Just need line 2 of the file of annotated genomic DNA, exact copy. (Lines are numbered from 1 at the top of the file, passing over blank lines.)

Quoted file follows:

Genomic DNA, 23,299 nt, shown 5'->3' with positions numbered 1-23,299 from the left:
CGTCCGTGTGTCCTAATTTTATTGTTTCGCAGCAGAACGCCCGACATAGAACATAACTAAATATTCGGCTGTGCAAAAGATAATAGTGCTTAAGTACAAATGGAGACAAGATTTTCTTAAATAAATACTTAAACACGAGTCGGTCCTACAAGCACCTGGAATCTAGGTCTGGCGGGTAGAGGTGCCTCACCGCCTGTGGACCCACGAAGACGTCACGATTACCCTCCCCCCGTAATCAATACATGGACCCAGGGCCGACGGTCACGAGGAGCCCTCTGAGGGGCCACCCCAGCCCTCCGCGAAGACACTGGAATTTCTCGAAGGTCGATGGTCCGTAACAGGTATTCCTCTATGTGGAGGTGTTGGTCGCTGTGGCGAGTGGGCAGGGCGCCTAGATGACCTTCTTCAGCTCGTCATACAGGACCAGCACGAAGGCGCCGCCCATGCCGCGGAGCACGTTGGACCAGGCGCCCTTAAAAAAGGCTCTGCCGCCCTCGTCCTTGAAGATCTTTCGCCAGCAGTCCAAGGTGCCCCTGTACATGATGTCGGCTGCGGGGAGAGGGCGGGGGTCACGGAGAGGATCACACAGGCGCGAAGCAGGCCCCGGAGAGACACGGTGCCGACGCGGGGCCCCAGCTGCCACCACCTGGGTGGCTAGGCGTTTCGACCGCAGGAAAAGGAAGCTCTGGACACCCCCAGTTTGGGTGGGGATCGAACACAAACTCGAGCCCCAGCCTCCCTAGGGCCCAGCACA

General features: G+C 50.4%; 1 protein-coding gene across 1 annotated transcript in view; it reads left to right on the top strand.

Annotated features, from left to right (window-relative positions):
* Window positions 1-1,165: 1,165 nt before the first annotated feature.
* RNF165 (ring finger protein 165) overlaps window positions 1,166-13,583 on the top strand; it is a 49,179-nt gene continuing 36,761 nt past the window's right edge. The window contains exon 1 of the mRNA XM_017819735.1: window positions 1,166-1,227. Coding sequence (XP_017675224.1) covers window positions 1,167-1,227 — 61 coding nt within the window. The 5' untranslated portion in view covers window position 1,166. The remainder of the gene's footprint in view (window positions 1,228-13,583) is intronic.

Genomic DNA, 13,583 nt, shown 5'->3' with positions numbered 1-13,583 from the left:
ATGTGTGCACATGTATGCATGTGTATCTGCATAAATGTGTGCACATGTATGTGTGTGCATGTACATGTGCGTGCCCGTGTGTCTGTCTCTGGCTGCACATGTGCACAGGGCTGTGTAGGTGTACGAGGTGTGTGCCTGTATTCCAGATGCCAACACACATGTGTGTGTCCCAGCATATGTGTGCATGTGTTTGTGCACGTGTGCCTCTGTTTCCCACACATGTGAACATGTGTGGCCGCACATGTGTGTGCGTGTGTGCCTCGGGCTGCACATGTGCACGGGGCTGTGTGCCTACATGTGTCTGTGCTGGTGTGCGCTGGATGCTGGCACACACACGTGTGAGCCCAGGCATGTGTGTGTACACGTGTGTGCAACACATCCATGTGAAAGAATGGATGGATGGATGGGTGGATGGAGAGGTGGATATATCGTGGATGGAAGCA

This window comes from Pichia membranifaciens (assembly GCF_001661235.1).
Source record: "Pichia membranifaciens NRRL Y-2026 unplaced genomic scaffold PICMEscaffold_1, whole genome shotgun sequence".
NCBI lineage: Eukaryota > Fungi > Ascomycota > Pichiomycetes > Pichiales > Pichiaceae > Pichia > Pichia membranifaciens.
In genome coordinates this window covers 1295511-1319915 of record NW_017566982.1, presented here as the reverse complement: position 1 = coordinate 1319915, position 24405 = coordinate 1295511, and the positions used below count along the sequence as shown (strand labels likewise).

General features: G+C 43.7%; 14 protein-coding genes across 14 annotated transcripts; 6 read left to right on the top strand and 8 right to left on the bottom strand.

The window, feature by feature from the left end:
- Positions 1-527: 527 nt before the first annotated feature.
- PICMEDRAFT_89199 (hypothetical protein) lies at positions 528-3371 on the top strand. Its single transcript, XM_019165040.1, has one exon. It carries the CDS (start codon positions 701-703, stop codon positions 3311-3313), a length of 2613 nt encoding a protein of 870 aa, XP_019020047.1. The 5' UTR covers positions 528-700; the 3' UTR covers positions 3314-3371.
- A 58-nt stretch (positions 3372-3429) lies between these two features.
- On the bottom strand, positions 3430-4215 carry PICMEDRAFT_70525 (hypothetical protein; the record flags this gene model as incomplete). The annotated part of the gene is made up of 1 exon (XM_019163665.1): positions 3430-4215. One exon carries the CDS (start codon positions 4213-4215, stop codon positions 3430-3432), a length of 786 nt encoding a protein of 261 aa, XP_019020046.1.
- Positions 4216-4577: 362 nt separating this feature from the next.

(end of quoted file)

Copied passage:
CGTCCGTGTGTCCTAATTTTATTGTTTCGCAGCAGAACGCCCGACATAGAACATAACTAAATATTCGGCTGTGCAAAAGATAATAGTGCTTAAGTACAAATGGAGACAAGATTTTCTTAAATAAATACTTAAACACGAGTCGGTCCTACAAGCACCTGGAATCTAGGTCTGGCGGGTAGAGGTGCCTCACCGCCTGTGGACCCACGAAGACGTCACGATTACCCTCCCCCCGTAATCAATACATGGACCCAGGGCCGACGGTCACGAGGAGCCCTCTGAGGGGCCACCCCAGCCCTCCGCGAAGACACTGGAATTTCTCGAAGGTCGATGGTCCGTAACAGGTATTCCTCTATGTGGAGGTGTTGGTCGCTGTGGCGAGTGGGCAGGGCGCCTAGATGACCTTCTTCAGCTCGTCATACAGGACCAGCACGAAGGCGCCGCCCATGCCGCGGAGCACGTTGGACCAGGCGCCCTTAAAAAAGGCTCTGCCGCCCTCGTCCTTGAAGATCTTTCGCCAGCAGTCCAAGGTGCCCCTGTACATGATGTCGGCTGCGGGGAGAGGGCGGGGGTCACGGAGAGGATCACACAGGCGCGAAGCAGGCCCCGGAGAGACACGGTGCCGACGCGGGGCCCCAGCTGCCACCACCTGGGTGGCTAGGCGTTTCGACCGCAGGAAAAGGAAGCTCTGGACACCCCCAGTTTGGGTGGGGATCGAACACAAACTCGAGCCCCAGCCTCCCTAGGGCCCAGCACA